Leaf Print Process

My Leaf Prints on Paper process is now explained in full detail in a PDF Tutorial available for immediate download on my website. Discover the wonders of creating beautiful art using natural materials.

Leaf prints are a fun project for both children and adults. They are the ultimate in eco-friendly art. No dyes, inks or paints are used — just fallen leaves and paper. The colors and patterns of the leaves are transferred to the paper through steaming, and afterwards the leaves can be put into a compost pile.

LeafPrintPaper1

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9 Comments

  1. Thank you, thank you, thank you for sharing this! I’ve had the hardest time finding out the how-tos of this process. All I’ve been able to find are pictures of the finished product and a few hints. It’s one of the art world’s best kept secrets! I’m excited to try it!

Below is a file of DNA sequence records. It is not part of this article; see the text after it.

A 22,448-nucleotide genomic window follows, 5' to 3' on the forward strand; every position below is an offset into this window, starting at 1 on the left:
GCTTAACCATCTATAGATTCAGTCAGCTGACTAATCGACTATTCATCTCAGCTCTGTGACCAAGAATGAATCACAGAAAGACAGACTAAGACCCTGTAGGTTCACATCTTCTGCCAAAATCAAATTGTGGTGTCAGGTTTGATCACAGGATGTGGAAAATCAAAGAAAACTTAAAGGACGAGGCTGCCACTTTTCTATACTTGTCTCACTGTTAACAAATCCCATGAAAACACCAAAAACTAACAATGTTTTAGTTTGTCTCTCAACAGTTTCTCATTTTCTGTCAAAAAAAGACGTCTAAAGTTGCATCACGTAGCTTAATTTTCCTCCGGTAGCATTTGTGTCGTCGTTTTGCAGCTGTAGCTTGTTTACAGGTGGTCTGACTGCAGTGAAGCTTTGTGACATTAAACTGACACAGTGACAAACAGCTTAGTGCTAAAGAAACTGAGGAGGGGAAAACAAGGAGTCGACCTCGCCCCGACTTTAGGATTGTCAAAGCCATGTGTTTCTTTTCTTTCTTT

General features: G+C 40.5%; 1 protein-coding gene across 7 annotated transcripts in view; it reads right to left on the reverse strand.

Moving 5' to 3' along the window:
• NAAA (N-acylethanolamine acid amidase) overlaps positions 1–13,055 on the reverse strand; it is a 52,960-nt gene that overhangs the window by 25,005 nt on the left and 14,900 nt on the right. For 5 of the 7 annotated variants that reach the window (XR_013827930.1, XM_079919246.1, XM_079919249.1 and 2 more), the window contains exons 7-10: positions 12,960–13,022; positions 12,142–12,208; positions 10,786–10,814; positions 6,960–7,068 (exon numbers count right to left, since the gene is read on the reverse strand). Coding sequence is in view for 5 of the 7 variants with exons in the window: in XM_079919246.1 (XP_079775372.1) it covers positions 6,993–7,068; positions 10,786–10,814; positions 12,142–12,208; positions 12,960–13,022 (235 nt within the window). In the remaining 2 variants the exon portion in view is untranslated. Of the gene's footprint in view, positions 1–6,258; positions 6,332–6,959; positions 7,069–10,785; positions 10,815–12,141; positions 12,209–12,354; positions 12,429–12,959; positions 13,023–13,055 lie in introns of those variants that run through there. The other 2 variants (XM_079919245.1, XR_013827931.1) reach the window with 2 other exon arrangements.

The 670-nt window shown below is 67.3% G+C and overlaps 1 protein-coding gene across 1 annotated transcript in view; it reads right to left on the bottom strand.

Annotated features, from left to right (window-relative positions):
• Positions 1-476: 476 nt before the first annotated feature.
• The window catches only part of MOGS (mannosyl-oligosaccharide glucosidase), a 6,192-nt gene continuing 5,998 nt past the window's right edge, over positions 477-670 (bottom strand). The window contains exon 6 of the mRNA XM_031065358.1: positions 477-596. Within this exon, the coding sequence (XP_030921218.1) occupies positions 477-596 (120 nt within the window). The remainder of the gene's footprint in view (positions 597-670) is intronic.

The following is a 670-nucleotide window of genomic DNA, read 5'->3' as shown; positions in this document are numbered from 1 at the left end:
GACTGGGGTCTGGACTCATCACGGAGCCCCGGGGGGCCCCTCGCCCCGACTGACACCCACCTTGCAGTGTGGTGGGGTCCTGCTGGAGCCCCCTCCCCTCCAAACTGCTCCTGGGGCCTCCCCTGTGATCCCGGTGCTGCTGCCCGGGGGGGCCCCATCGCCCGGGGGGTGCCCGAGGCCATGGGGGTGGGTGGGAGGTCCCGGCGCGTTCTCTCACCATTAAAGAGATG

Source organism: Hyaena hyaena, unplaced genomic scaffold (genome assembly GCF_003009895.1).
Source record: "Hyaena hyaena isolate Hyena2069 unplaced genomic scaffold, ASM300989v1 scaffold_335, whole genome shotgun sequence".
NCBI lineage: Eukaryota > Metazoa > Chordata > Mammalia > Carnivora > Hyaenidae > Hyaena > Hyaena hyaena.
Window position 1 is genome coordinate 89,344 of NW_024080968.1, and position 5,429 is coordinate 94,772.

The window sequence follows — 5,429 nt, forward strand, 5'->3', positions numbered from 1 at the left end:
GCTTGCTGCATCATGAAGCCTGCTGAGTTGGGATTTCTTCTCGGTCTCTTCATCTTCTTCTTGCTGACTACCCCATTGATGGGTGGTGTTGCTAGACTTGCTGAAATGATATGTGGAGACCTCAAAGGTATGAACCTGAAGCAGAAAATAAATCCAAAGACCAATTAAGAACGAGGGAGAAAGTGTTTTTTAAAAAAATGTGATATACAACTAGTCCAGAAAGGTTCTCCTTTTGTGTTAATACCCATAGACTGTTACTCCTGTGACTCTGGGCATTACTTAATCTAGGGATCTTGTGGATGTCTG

2. Thank you for sharing your knowledge, I shall look forward to collecting leaves as they turn this Autumn. Have you tried this technique on fabrics? If so, were you successful / did you have to change any of the processes?

    1. Hi Penny! Yes, I do ecoprints on fabric. The protein fibers print really well — silk, wool and other animal fibers. The cellulose plant fibers are more difficult — cotton, linen, hemp and the like. I don’t use metal mordants, so I tend to get prints that are more faint. But there are other things you can try such as soaking the plant fiber first in soy milk or an alkaline like washing soda, soda ash, or baking soda.

      Other than that, the process is the same, except that I roll the fabric onto sticks if it’s a long piece, like a scarf. Then I wrap the bundle with string to give good contract between the leaves and the fabric.

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